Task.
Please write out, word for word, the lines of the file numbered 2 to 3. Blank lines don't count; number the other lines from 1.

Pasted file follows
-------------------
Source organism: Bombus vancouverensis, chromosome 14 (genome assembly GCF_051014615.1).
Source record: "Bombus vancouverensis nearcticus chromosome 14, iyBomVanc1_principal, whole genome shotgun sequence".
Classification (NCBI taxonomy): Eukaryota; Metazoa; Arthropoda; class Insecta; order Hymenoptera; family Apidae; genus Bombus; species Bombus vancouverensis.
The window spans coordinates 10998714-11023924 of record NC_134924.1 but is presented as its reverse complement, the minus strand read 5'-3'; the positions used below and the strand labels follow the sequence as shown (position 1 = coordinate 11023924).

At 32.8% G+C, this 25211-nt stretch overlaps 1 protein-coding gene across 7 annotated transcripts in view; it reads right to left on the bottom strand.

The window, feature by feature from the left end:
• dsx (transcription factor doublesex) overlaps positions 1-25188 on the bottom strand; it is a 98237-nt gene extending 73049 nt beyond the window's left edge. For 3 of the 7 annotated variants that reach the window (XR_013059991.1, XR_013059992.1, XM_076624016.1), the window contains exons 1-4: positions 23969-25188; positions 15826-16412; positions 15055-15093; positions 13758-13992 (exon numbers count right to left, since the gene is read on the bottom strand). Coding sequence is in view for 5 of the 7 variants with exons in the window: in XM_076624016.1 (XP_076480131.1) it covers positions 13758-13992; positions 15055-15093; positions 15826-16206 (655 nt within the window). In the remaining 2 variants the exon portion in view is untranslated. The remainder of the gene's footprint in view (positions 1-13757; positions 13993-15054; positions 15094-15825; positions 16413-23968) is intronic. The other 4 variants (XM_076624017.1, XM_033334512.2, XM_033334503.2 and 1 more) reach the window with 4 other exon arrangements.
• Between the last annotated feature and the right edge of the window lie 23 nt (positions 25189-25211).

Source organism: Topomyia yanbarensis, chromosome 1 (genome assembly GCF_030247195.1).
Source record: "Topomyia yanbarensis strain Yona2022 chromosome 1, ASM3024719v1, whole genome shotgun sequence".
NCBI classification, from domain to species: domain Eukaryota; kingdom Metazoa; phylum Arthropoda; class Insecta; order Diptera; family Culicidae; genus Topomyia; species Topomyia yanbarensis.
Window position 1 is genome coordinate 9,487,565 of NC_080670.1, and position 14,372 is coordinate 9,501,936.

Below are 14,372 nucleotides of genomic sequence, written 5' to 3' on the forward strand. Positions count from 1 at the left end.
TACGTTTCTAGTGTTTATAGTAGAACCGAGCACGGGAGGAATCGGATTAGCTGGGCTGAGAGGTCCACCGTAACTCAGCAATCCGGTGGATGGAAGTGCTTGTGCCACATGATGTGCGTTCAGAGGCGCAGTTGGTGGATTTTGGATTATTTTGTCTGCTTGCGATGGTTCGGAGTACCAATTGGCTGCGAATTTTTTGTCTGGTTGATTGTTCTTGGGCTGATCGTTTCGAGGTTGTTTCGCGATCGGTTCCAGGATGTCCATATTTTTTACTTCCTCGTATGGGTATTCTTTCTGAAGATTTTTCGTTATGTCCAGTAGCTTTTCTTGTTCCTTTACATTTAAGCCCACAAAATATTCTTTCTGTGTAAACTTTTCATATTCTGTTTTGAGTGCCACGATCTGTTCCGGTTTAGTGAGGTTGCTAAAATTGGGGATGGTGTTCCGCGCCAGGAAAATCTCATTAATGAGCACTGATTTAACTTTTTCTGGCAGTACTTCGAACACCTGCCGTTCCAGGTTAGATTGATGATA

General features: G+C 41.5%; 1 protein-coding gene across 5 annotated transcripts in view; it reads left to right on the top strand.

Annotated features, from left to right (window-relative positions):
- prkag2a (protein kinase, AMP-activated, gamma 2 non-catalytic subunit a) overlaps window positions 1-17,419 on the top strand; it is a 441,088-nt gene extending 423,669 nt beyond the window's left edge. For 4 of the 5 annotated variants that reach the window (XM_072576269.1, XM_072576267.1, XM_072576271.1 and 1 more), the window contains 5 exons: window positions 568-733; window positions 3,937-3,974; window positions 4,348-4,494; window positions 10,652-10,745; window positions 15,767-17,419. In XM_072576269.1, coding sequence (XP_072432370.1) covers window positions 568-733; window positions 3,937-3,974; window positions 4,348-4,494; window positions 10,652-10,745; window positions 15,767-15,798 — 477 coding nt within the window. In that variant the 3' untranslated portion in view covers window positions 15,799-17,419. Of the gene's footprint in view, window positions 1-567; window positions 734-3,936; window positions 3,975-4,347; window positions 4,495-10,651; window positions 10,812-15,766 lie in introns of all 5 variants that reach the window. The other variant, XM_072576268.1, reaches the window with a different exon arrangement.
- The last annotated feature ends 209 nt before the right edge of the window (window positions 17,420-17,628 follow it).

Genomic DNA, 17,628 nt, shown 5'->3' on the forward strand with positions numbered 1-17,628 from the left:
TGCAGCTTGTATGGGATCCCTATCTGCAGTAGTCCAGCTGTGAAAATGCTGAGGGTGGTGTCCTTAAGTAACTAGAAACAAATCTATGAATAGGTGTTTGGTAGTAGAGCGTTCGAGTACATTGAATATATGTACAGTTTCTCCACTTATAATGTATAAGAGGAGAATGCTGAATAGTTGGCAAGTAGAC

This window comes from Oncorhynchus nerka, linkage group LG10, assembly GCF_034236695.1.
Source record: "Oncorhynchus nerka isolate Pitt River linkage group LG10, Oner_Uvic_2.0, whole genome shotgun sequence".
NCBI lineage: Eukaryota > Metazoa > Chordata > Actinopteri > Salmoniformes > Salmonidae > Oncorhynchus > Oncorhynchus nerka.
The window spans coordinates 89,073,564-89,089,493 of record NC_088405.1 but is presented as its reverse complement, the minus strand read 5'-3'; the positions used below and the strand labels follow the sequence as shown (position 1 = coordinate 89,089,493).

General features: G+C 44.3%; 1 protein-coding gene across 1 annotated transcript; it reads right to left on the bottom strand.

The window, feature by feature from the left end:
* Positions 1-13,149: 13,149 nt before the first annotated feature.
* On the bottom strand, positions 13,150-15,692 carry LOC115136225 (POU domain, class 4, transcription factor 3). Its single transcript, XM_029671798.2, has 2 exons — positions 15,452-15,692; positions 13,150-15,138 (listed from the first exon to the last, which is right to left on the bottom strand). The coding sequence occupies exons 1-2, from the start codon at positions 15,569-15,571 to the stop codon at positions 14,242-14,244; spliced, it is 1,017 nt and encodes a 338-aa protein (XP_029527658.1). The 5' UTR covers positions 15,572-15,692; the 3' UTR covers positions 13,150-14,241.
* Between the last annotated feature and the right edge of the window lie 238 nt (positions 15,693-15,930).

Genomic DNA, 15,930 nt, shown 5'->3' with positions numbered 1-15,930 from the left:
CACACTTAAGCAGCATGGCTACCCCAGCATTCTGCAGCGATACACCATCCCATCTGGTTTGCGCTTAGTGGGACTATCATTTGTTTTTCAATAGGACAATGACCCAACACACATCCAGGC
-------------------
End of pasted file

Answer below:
Source record: "Bombus vancouverensis nearcticus chromosome 14, iyBomVanc1_principal, whole genome shotgun sequence".
Classification (NCBI taxonomy): Eukaryota; Metazoa; Arthropoda; class Insecta; order Hymenoptera; family Apidae; genus Bombus; species Bombus vancouverensis.